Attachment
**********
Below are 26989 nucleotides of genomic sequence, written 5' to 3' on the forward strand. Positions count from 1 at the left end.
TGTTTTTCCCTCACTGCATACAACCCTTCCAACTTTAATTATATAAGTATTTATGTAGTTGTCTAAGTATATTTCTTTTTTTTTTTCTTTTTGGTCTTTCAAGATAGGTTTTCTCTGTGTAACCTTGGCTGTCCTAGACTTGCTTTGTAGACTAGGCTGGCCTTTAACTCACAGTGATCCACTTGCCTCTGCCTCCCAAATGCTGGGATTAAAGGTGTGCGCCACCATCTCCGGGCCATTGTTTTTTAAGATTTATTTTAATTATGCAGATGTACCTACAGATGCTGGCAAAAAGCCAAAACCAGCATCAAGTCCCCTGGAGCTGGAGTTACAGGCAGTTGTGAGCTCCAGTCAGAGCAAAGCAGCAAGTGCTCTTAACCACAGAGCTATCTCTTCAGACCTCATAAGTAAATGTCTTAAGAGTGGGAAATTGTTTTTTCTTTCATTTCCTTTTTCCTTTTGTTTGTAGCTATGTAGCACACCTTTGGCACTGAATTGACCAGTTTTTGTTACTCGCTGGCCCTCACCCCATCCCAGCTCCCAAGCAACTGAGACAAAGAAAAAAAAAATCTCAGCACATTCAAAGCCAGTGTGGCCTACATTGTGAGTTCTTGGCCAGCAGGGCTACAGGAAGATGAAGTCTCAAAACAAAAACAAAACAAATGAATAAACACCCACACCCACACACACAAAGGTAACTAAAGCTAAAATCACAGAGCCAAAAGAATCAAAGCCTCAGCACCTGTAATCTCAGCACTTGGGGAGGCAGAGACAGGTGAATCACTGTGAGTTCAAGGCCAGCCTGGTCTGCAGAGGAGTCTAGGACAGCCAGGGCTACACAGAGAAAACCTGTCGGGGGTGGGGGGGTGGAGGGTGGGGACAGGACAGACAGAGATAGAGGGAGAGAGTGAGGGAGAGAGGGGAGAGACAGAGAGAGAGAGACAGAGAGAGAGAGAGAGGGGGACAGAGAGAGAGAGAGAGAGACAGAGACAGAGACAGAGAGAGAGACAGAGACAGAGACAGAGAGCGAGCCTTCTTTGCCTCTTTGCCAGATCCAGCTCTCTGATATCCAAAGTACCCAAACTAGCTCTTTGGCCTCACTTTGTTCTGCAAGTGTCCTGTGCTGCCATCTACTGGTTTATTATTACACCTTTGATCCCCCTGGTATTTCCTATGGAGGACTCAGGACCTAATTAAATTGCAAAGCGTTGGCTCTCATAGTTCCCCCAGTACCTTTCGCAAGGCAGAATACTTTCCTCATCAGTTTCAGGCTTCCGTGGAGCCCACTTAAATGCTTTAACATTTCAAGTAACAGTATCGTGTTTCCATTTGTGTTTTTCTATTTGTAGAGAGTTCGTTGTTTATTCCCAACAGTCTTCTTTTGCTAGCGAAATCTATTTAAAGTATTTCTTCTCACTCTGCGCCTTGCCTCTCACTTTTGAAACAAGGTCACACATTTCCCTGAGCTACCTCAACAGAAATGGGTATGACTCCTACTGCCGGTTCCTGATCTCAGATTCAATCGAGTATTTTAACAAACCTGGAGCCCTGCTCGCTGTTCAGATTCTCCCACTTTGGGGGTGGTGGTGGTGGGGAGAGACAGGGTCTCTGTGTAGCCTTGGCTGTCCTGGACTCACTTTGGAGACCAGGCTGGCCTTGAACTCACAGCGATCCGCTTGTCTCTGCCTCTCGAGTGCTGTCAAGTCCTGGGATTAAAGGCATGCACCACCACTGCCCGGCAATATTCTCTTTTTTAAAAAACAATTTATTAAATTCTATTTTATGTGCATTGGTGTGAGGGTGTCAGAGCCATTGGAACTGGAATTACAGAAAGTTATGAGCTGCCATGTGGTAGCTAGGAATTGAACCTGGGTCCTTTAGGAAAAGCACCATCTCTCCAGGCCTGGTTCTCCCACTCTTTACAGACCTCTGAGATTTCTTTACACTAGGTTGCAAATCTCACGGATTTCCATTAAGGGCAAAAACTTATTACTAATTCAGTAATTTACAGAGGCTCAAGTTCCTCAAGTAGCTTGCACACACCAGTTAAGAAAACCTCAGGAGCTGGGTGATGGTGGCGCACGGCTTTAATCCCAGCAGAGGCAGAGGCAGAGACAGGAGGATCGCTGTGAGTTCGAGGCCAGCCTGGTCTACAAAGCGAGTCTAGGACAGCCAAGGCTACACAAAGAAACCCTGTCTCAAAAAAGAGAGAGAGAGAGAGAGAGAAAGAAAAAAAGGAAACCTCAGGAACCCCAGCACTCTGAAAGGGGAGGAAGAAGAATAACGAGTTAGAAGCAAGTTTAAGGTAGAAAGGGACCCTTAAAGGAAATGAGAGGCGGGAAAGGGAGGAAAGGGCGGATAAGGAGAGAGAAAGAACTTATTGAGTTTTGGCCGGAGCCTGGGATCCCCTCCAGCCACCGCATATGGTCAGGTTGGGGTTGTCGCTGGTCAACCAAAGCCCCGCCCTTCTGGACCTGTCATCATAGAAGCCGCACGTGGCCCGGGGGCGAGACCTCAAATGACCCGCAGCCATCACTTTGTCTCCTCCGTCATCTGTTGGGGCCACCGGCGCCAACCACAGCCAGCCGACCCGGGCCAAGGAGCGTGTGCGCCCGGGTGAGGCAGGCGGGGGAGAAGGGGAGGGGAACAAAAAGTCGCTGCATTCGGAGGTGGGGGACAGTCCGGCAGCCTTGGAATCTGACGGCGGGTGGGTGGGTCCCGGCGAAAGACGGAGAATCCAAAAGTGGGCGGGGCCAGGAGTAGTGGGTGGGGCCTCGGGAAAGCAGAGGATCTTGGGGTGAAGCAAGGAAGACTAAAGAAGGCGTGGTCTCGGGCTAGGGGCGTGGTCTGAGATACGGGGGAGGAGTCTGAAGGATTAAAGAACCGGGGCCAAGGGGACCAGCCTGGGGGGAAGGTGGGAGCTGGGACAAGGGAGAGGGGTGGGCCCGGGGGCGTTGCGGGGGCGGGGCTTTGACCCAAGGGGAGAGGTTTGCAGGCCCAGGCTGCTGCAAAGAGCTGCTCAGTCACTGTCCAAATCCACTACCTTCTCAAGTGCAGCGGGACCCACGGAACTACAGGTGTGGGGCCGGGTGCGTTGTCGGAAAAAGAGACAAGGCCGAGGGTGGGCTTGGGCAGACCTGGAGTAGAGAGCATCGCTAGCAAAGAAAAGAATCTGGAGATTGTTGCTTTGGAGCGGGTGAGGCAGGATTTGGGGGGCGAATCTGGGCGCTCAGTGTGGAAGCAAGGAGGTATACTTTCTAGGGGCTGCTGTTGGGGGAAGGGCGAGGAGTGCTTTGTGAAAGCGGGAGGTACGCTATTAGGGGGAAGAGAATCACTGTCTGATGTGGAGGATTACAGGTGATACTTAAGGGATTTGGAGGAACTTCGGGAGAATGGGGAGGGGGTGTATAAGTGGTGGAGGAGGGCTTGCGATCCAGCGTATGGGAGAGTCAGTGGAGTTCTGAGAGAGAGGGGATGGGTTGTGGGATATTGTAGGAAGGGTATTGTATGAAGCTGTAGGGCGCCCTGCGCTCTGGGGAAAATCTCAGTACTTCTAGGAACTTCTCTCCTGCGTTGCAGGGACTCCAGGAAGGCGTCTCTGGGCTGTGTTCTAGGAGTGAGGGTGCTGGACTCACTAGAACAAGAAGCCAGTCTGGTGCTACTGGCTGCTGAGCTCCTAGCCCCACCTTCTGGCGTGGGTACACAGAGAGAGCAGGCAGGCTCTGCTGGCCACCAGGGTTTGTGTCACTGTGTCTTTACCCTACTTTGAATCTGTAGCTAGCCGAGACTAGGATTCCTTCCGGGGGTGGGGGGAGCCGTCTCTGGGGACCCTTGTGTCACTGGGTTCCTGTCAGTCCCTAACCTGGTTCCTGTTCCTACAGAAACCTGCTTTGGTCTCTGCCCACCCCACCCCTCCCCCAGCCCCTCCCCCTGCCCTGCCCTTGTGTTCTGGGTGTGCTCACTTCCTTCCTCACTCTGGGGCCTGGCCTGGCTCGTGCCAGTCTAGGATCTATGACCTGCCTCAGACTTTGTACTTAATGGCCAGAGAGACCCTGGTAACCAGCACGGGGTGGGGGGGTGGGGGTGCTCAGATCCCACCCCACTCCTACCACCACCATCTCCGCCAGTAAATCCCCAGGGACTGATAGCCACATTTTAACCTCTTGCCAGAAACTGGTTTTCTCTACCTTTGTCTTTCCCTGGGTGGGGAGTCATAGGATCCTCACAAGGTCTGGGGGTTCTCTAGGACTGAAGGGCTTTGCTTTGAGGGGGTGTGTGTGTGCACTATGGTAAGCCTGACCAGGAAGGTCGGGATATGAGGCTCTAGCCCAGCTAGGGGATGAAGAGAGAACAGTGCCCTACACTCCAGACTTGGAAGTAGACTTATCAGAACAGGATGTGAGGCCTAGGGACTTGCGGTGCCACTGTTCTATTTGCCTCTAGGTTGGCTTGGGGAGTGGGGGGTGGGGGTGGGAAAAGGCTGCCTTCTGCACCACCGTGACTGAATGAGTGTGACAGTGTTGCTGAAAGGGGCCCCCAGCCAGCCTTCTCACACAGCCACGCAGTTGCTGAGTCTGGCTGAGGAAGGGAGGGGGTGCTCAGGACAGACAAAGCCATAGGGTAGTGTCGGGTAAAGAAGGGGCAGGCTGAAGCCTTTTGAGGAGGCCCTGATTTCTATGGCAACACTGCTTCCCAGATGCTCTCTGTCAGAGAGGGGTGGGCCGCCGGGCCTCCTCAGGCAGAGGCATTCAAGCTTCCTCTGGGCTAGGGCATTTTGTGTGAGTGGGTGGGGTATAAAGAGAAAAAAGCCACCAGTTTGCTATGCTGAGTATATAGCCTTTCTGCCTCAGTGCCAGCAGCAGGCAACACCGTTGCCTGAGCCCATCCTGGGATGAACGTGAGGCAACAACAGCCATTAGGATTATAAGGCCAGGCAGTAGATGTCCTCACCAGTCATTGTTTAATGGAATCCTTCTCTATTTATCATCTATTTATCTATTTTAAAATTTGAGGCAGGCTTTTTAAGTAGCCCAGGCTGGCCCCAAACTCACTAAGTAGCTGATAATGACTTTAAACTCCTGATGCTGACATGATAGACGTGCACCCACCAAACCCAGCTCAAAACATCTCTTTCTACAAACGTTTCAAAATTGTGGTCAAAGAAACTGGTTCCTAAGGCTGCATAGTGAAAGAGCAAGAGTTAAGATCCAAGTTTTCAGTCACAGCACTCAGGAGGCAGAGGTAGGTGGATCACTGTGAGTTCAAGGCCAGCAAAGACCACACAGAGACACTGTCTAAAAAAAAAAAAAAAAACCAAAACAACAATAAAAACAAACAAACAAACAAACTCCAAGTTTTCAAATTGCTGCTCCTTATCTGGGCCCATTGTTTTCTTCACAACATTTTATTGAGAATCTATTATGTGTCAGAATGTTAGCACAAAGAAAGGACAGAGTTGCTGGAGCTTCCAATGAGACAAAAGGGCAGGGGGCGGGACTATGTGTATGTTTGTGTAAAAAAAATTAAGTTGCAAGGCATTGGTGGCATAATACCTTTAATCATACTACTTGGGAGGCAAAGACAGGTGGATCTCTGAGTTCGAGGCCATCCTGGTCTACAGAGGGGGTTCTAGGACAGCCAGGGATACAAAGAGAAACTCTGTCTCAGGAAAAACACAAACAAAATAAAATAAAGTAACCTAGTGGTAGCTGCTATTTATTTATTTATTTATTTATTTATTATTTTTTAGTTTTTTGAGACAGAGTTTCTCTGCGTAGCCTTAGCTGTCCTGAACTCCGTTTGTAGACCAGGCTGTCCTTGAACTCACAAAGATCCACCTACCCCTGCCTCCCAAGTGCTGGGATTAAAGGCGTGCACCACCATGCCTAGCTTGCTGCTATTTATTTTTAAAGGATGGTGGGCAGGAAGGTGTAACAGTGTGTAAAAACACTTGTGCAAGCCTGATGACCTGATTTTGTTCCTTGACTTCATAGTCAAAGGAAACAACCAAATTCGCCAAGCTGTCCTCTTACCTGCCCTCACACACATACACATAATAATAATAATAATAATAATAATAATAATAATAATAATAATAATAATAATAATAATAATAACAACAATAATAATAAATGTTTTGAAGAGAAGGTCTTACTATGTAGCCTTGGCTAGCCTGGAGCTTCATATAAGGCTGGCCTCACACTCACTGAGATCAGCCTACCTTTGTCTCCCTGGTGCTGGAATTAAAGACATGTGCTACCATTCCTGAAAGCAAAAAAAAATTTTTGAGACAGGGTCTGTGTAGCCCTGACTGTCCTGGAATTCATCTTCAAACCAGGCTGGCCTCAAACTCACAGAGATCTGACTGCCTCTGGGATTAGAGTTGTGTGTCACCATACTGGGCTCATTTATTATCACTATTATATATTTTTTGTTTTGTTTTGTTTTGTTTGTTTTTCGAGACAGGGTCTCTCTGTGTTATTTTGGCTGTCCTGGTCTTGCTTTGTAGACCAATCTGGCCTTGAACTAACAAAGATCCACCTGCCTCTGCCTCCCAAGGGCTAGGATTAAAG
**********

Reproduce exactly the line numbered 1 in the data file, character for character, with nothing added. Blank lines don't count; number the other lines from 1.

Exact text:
Below are 26989 nucleotides of genomic sequence, written 5' to 3' on the forward strand. Positions count from 1 at the left end.